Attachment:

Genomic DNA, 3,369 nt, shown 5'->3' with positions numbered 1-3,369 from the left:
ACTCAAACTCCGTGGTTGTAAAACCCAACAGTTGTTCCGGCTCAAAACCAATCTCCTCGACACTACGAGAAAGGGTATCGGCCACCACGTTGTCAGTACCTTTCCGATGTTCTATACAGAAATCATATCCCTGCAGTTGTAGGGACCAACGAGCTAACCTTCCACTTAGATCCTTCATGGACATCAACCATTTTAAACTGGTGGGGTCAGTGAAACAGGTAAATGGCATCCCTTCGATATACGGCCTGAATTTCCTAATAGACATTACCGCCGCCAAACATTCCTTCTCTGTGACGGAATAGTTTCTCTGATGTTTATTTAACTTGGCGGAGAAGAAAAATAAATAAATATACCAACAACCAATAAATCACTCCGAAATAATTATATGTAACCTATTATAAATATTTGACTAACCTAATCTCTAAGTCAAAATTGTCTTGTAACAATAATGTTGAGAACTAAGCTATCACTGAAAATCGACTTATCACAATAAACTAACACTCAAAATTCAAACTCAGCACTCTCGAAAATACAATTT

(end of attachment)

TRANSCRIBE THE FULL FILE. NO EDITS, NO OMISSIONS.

Genomic DNA, 3,369 nt, shown 5'->3' with positions numbered 1-3,369 from the left:
ACTCAAACTCCGTGGTTGTAAAACCCAACAGTTGTTCCGGCTCAAAACCAATCTCCTCGACACTACGAGAAAGGGTATCGGCCACCACGTTGTCAGTACCTTTCCGATGTTCTATACAGAAATCATATCCCTGCAGTTGTAGGGACCAACGAGCTAACCTTCCACTTAGATCCTTCATGGACATCAACCATTTTAAACTGGTGGGGTCAGTGAAACAGGTAAATGGCATCCCTTCGATATACGGCCTGAATTTCCTAATAGACATTACCGCCGCCAAACATTCCTTCTCTGTGACGGAATAGTTTCTCTGATGTTTATTTAACTTGGCGGAGAAGAAAAATAAATAAATATACCAACAACCAATAAATCACTCCGAAATAATTATATGTAACCTATTATAAATATTTGACTAACCTAATCTCTAAGTCAAAATTGTCTTGTAACAATAATGTTGAGAACTAAGCTATCACTGAAAATCGACTTATCACAATAAACTAACACTCAAAATTCAAACTCAGCACTCTCGAAAATACAATTT